Restaurant for sale opportunities in 2023 face an uphill battle when it comes to lending. Many banks are requesting or requiring that partial seller financing be part of the ultimate lending package. What does that mean for the restaurant seller?
Seller financing or owner financing occurs when the business owner receives any portion of his payment over time, in the form of a promissory note, rather than being paid in full at closing. The amount ranges from small (usually ten percent) to large (as much as 80%). The terms are as individual and unique as the business itself and can be for any amount of time and interest rates the parties can agree to.
However, there are two typical arrangements for owner financing. The first situation occurs when a bank is lending through their SBA loan program. In this scenario, a restaurant for sale priced at $350,000 may have a 10% down payment provided by the buyer, a 10% note financed by the seller with the balance of 80% comprised of bank lending.
This is very typical in today’s high interest rate market where a lender is looking for extra “coverage” for their risk in the deal. For both the buyer and seller, it is a good scenario. It represents a minimum amount of risk for the seller and improves the lending position of the buyer substantially. The lender counts the seller note in this scenario as part of the equity the buyer is bringing to the table. In high interest rate environments, a ten percent seller note can be the difference in a deal passing the threshold for SBA lending.
In the second common scenario, without any bank lending, the seller takes a larger position on the seller note. This is frequently 50% down and 50% financed. Sometimes these payments are amortized (or calculated) based on a ten year term with a large balloon payment at the end of a five year note. The benefits to this type of lending for a buyer is a usually a better interest rate and lower fees than those associated with lending.
In either scenario, an attorney should prepare a promissory note, the legal instrument that lays out the full terms of any financing and detailing the collection opportunity for the seller if the note should not be paid.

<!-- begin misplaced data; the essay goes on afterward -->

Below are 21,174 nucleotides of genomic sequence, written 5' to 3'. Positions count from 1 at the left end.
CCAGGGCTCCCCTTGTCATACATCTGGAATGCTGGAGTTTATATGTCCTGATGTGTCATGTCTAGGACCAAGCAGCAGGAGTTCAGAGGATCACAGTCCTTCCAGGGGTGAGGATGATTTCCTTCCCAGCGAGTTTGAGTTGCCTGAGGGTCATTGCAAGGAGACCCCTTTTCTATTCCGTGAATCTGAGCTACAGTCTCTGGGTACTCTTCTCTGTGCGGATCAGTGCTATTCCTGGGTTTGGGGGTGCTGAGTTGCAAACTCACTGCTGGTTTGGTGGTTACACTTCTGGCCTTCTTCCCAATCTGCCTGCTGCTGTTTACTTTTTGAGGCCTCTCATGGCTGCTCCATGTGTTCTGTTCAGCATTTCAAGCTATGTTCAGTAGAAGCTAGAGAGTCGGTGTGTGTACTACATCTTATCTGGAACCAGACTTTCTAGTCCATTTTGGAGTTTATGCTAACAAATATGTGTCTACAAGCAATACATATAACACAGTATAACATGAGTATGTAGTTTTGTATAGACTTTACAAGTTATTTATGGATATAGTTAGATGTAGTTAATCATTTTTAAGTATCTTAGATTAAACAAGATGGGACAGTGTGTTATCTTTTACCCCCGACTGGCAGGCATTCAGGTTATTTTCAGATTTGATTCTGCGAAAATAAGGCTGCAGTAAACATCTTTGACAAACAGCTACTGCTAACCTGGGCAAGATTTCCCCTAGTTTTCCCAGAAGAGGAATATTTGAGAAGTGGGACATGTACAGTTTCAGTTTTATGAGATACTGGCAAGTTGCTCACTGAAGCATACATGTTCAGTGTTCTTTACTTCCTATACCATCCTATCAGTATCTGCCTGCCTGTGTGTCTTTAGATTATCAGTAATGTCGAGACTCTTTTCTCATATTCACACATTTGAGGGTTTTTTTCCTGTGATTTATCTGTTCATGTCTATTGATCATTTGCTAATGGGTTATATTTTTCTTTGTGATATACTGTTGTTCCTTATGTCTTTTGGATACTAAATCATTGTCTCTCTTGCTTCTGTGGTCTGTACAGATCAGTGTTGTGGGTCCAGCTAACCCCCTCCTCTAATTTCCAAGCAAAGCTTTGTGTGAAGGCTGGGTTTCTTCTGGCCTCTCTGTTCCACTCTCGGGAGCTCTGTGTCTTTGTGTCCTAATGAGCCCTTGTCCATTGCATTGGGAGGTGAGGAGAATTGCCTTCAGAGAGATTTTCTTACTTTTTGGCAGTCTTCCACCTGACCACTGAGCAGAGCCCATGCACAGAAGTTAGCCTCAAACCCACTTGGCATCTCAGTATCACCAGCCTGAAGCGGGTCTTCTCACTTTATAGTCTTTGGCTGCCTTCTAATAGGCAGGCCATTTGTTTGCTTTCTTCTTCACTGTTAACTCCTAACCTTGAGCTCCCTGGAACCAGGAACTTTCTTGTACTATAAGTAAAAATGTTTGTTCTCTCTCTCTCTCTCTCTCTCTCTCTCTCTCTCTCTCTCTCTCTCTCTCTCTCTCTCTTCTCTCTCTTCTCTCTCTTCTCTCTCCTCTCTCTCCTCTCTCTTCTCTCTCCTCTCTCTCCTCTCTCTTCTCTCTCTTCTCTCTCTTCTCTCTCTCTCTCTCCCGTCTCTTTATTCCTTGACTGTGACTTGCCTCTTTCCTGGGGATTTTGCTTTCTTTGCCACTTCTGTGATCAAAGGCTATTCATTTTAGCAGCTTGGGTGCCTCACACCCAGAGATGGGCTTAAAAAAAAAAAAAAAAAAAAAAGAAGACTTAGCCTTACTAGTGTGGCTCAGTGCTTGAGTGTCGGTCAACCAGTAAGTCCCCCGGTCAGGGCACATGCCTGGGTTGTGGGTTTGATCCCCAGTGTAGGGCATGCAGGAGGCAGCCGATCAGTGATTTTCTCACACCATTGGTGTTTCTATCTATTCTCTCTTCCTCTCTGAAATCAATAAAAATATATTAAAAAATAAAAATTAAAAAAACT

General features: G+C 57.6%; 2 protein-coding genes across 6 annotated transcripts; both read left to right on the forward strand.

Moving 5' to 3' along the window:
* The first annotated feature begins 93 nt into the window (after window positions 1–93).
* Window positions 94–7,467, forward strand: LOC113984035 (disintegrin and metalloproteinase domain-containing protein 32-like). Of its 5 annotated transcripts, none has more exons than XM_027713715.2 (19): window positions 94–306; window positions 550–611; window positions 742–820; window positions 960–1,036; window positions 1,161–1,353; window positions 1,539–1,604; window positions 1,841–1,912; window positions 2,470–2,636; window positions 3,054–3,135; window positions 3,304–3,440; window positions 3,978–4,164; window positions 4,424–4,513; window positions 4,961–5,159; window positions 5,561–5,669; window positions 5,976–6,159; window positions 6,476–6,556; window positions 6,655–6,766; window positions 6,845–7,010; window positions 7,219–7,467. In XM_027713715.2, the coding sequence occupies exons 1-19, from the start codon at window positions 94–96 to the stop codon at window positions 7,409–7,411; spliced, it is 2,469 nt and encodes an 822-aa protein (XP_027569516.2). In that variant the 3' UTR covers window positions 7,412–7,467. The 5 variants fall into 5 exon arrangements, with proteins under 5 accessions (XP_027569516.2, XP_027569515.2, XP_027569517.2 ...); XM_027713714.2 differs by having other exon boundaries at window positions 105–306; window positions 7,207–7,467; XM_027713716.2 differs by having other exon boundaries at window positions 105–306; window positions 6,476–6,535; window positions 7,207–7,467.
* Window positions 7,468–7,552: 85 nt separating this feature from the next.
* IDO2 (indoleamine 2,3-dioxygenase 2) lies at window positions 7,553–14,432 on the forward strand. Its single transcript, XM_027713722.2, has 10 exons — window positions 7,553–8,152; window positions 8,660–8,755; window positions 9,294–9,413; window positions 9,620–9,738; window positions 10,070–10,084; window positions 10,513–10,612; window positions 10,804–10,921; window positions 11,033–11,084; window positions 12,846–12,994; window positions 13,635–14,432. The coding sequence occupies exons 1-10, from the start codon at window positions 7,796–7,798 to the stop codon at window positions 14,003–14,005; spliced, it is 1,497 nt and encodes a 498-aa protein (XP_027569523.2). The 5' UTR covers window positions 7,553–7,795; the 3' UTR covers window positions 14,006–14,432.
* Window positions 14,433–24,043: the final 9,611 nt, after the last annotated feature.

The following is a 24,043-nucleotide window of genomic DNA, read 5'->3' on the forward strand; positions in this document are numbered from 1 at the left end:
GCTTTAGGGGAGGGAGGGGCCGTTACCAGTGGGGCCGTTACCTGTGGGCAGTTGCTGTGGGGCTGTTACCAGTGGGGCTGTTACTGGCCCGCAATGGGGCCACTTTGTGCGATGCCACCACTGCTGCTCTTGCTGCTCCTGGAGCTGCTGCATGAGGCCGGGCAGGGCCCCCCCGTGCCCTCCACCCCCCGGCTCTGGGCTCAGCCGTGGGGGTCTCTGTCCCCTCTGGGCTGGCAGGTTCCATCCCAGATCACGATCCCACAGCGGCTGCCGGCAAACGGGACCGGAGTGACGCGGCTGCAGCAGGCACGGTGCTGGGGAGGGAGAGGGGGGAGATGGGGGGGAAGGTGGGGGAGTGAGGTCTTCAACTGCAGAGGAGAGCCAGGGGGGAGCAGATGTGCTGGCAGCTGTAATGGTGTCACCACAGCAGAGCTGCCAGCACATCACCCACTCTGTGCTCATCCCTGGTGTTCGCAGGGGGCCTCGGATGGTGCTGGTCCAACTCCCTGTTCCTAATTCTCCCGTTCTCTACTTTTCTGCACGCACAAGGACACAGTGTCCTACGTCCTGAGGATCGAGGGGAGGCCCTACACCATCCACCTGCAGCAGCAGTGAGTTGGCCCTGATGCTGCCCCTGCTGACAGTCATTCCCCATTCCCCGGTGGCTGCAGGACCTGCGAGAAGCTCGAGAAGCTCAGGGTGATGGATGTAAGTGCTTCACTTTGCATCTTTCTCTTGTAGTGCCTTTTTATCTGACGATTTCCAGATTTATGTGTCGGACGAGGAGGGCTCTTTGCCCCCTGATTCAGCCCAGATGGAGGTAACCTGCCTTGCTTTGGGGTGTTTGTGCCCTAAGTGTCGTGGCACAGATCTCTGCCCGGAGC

Pros and Cons of Financing Your Restaurant for Sale
More buyers: If your restaurant for sale is to attract the most buyers, seller financing can be a powerful tool. It makes the restaurant more attractive to a more potential buyers, particularly those who might not qualify for traditional bank financing. The business may not qualify for an SBA loan, because it has not been in business long enough or the books and records are not strong enough. In these cases, owner financing is a favorable alternative to the buyer.
Higher selling price: Because you would be assuming some risk by providing financing, you can often justify a higher sale price for your restaurant. Moreover, your willingness to provide financing can be seen as added value.
Generate income: The seller earns interest on the loan, which can provide a steady income stream for a period of time after the sale.
Potential tax benefits: Depending on the seller's tax situation, spreading the income from the sale over several years can possibly lead to a lower overall tax liability compared to receiving the entire sale proceeds at once.
Risk: The main downside of seller financing from the seller's perspective is the risk of the buyer defaulting on the loan. If the buyer can't make their payments, the seller will have to go through the process of reclaiming the business, which can be complex, time-consuming, and expensive. The business might also suffer during this period of uncertainty, losing value and potentially leading to a loss for the seller. However, this risk underscores the importance for the seller to thoroughly vet potential buyers not only for their ability to run the business successfully but also for their financial reliability.